Catching Hallucinations

Identify patterns of bad responses to go
LLMs are susceptible to “hallucinations”. Hallucinations refer to when LLMs generate text that is factually incorrect or fictional. These are especially a risk when LLMs are deployed into production use cases. Using Arize, teams can score their LLM responses and identify clusters of hallucinations/bad responses.

How it works

Step 1: Log Prompt & Responses

Users log their prompt and responses (+embeddings and metadata) to Arize. For more details on logging, check out our docs on LLM/Generative Model type.

Step 2: Log or Generate Evaluation Metrics

The most common evaluation metrics used for LLMs:
User Feedback
End user feedback (ex: Thumbs up/Thumbs down) on the LLM response.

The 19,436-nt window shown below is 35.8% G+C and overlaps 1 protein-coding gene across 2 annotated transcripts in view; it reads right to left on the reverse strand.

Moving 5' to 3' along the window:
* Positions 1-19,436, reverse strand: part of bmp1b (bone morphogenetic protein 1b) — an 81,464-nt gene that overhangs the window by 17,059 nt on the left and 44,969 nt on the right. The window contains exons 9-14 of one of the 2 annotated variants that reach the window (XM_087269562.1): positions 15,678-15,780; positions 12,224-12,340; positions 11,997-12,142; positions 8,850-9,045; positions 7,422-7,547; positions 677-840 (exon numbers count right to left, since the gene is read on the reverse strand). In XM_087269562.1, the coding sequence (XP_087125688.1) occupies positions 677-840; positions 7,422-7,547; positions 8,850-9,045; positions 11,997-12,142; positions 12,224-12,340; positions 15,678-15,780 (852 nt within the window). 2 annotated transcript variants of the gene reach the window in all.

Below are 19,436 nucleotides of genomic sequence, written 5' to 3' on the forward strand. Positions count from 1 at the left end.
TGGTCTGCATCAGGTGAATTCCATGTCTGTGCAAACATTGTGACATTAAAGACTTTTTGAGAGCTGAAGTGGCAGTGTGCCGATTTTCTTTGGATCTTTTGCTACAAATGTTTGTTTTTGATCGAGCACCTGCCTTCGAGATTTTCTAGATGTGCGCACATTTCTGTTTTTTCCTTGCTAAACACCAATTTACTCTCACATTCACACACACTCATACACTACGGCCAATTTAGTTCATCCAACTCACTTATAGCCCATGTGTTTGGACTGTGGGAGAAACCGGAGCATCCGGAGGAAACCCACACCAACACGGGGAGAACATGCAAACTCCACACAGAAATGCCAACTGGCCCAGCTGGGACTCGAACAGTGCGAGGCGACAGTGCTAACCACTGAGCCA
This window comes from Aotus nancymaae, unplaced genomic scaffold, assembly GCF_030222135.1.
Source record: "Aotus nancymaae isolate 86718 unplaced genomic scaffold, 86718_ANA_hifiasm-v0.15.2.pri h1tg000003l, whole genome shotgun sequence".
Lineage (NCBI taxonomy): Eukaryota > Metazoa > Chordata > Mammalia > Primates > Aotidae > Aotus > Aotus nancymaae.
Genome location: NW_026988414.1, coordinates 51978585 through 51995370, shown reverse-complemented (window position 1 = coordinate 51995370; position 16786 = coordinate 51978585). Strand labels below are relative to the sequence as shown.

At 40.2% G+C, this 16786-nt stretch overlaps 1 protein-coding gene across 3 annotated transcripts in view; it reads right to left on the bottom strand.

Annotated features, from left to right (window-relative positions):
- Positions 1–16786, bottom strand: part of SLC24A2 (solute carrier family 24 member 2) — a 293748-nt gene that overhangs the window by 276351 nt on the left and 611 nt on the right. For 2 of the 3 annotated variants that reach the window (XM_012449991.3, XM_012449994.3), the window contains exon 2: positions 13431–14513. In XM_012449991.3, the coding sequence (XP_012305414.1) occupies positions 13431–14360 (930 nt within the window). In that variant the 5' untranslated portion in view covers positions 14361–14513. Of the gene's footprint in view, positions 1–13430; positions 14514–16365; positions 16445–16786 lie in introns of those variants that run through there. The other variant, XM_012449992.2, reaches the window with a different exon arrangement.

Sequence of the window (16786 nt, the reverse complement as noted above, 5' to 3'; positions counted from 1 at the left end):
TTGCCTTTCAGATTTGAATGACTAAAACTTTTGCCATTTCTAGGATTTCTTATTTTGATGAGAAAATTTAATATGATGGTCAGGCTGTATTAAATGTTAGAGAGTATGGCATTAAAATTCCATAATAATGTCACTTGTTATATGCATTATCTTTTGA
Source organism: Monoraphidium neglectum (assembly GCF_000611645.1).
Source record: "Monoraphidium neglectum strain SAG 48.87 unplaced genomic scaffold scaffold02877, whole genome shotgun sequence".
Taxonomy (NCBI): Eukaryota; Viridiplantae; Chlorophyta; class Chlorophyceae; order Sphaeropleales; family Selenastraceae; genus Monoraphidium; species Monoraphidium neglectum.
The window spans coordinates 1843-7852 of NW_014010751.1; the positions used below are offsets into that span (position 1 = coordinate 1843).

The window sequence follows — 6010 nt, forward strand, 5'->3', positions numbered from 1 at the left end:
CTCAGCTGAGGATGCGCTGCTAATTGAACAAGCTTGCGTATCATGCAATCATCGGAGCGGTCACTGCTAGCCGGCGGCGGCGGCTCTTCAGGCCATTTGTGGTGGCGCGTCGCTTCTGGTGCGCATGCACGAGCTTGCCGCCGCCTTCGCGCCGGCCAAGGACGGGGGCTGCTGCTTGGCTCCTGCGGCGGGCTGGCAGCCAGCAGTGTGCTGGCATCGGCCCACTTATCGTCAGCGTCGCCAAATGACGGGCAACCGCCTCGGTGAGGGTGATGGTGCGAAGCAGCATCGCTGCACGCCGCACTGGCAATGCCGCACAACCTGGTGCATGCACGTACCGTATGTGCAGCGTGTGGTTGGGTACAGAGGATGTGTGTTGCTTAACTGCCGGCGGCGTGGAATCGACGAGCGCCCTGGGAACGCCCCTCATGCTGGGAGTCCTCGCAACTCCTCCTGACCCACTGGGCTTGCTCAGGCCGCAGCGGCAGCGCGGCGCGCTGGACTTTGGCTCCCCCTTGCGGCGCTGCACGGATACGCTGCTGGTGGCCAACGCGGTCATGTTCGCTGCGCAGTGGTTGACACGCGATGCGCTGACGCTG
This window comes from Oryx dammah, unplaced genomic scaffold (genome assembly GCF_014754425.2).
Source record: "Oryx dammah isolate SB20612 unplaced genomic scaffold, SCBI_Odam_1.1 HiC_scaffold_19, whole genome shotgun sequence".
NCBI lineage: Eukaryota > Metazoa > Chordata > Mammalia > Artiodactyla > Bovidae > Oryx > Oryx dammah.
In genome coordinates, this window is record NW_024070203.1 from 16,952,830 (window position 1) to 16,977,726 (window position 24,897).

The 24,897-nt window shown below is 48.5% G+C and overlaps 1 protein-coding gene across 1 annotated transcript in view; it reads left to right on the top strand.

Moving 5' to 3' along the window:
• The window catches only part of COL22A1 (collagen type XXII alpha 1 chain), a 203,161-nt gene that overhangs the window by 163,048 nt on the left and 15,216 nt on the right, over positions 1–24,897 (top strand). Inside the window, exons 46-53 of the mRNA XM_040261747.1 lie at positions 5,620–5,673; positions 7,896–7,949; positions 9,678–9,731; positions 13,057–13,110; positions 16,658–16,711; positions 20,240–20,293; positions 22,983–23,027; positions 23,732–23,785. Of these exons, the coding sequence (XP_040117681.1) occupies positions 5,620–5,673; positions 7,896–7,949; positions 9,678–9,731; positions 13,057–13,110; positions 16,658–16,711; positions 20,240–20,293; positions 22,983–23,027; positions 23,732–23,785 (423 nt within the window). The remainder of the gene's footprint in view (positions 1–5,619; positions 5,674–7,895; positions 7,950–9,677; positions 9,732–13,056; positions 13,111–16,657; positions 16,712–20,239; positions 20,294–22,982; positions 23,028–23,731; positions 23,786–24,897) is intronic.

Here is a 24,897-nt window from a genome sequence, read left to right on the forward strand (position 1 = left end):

LLM Assisted Evaluation
Use a second LLM call to evaluate LLM Response. We recommend using the OpenAI Evals Library to find various templates.
Task-Based Metrics
Different metrics for different tasks (Ex: Rouge for summarization, Bleu for translation)

Step 3: Find clusters of bad responses with low evaluation scores

Using these evaluation scores, Arize surfaces clusters of bad responses to focus on for improvement.
Arize automatically surfaces clusters of bad responses to focus on improvement
Select how to sort the clusters by evaluation score and dataset

Step 4: Kick off Workflows for Improvement

Depending on what the accuracy of the task is, there's a lot of immediate improvement that can be realized from leveraging prompt-engineering. As teams hit a wall with prompt engineering, fine tuning can be an option for improvement.
Image by Andrej Karpathy